Patterson looked the other way when some of the muleteers actually took up arms and fought with the Royal Inniskilling Fusiliers. Several were awarded the Distinguished Conduct Medal and mentioned in dispatches. Yet their role as the muleteers grew more and more frustrating and distant from their aim to oust the Turks from Palestine. In June 1915, 75 muleteers requested repatriation to Egypt. Patterson had the three leaders flogged, tied to the wheels of a wagon and put on bread and water for three days – much to Trumpeldor’s exasperation. Patterson’s rationale was that if the Zion Mule Corps was to become the nucleus of a Jewish army, then there had to be both unity and discipline. He recalled the example of Moses berating the wandering, squabbling, children of Israel before entering the Promised Land.
As history records, this proposal of Winston Churchill, then First Lord of the Admiralty, to eliminate Turkey from the war became his greatest failure and ended with his resignation from government. It resulted in 34,000 British dead, 78,000 wounded and 145,000 ill with dysentery and malaria. By 1916, the Gallipoli campaign was over, an inglorious catastrophe and the Zion Mule Corps returned to the Middle East. The War Office refused to pay them a pension since they were regarded as temporary employees even though 14 had died and 60 were wounded fighting for the British Crown. They had spent eight months under fire without shelter, working day and night, to bring bullets and supplies to British troops.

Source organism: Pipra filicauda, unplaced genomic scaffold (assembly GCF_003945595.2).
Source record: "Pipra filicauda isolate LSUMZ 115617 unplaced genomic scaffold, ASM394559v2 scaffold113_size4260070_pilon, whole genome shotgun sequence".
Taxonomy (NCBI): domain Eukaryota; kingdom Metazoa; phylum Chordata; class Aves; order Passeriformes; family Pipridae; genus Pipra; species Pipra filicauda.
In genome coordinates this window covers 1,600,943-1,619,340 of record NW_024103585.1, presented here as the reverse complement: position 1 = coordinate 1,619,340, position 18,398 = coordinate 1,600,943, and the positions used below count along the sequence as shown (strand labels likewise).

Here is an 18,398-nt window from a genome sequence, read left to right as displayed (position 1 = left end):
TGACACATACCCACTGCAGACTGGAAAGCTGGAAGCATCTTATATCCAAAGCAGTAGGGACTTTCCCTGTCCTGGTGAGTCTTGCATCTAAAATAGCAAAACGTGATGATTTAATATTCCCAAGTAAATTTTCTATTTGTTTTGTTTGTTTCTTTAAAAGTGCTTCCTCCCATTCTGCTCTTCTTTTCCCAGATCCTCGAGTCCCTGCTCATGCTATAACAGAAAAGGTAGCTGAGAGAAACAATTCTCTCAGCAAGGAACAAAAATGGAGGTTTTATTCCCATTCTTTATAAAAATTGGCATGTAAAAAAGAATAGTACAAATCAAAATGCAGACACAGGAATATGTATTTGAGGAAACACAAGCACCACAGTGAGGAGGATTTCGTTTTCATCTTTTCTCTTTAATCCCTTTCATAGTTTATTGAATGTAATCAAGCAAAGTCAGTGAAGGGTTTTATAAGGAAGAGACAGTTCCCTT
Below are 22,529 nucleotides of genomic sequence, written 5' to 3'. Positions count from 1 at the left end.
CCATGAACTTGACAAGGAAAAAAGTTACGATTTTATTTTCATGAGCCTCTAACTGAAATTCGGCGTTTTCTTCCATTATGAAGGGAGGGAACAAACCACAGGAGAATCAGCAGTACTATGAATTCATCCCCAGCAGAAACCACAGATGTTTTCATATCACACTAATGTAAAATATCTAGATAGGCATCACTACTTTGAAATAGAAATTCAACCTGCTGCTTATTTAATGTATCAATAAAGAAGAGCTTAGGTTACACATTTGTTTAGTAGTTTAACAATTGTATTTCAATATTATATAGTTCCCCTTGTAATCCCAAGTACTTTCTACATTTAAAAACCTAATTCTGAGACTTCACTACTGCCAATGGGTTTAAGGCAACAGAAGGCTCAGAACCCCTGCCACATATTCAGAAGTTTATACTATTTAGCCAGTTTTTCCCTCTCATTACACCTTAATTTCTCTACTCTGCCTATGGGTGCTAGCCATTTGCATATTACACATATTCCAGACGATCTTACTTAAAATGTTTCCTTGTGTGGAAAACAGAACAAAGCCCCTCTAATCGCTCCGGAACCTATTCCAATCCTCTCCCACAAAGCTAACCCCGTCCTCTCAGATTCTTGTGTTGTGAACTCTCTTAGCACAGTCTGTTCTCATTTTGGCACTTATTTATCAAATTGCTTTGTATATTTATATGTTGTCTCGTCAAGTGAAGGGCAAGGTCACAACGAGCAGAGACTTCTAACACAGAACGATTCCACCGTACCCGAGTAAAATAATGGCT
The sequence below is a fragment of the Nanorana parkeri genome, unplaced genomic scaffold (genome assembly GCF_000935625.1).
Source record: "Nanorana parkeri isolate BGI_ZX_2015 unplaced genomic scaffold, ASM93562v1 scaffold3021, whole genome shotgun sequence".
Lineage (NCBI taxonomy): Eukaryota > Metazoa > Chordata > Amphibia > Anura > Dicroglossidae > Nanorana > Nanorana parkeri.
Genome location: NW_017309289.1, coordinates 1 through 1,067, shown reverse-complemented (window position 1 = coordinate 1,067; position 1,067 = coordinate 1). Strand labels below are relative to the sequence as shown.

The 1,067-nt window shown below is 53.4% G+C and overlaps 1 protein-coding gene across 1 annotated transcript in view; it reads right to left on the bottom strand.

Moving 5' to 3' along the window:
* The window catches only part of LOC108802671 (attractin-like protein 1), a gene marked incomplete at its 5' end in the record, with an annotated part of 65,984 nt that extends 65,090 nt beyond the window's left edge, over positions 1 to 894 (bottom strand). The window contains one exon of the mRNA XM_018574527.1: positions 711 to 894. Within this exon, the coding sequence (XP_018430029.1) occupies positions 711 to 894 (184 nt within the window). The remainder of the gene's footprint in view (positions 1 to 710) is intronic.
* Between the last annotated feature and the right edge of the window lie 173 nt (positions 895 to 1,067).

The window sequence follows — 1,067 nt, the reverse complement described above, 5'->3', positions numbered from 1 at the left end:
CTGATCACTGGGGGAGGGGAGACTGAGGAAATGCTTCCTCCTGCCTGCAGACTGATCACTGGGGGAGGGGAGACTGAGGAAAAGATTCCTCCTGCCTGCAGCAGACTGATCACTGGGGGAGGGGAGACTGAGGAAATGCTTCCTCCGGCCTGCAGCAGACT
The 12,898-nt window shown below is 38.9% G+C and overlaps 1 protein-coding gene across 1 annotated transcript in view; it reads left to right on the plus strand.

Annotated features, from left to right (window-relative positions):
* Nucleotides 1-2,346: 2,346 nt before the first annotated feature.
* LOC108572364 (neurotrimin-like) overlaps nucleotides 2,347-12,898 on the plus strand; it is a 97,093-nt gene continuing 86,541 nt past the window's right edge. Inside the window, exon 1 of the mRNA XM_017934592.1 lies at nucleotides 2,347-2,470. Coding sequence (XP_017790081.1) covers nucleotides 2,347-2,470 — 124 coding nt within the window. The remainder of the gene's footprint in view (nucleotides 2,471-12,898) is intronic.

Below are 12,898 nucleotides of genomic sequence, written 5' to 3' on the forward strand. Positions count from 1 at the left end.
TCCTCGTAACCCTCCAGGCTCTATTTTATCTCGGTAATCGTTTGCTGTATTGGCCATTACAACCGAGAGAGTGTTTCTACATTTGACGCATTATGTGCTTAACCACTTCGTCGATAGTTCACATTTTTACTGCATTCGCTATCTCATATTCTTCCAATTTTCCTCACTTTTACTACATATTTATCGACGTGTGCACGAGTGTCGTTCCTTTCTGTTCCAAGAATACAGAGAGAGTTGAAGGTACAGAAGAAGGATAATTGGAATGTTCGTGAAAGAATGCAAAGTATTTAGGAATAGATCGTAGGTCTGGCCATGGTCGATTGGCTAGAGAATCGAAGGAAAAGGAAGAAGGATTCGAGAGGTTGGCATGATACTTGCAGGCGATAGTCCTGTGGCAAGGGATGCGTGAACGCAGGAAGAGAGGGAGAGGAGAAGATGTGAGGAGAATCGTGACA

Yet something had changed dramatically. The name of the Zion Mule Corps was now widely known through repeated mention in the international press. For the Jews, the lowly muleteer became the exalted symbol of the courageous Jewish fighter.
In 1915 Jabotinsky had been instrumental in using all his rhetorical powers to persuade the expelled Palestinian Jews to enlist. Yet he was aghast when all that was offered was a mule corps and not a fighting army. While Trumpeldor embraced the proposal, an aggrieved Jabotinsky left for Italy. Jabotinsky later admitted that he had been wrong. He understood that the mere existence of this small transportation unit had elevated the cause of Zionism and broken through the barrier of international indifference. He later wrote:
Until then it had been almost impossible to talk about Zionism even to friendly statesmen: at such a cruel time as that, who could really expect them to worry about agricultural settlements or the renaissance of Hebrew? All that was, for the moment, simply outside their field of vision.
The Zion Mule Corps was disbanded on 26 May 1916 – it had existed for just over a year. Yet 120 of its members made their way to London where they enlisted as the 5th Company of the 20th Battalion of the Royal Fusiliers. Any mention of the Zion Mule Corps now opened doors and invited discussion with the British political and military establishment. This remnant of the Zion Mule Corps become the nucleus of a Jewish Legion, based on the model of the international legions that had fought for the French Revolution. It saw service in Palestine in 1918 and led to the establishment of the Haganah in the 1920s which in turn was transformed into the Israel Defence Forces in 1948.
The British army in Gallipoli used mules because they were resistant to heat and thirst. These animals were also incredibly stubborn. They were therefore the entirely appropriate companions for their equally stiff-necked masters who had embarked on the impossible task of changing the course of Jewish history.
Jewish Chronicle 30 October 2014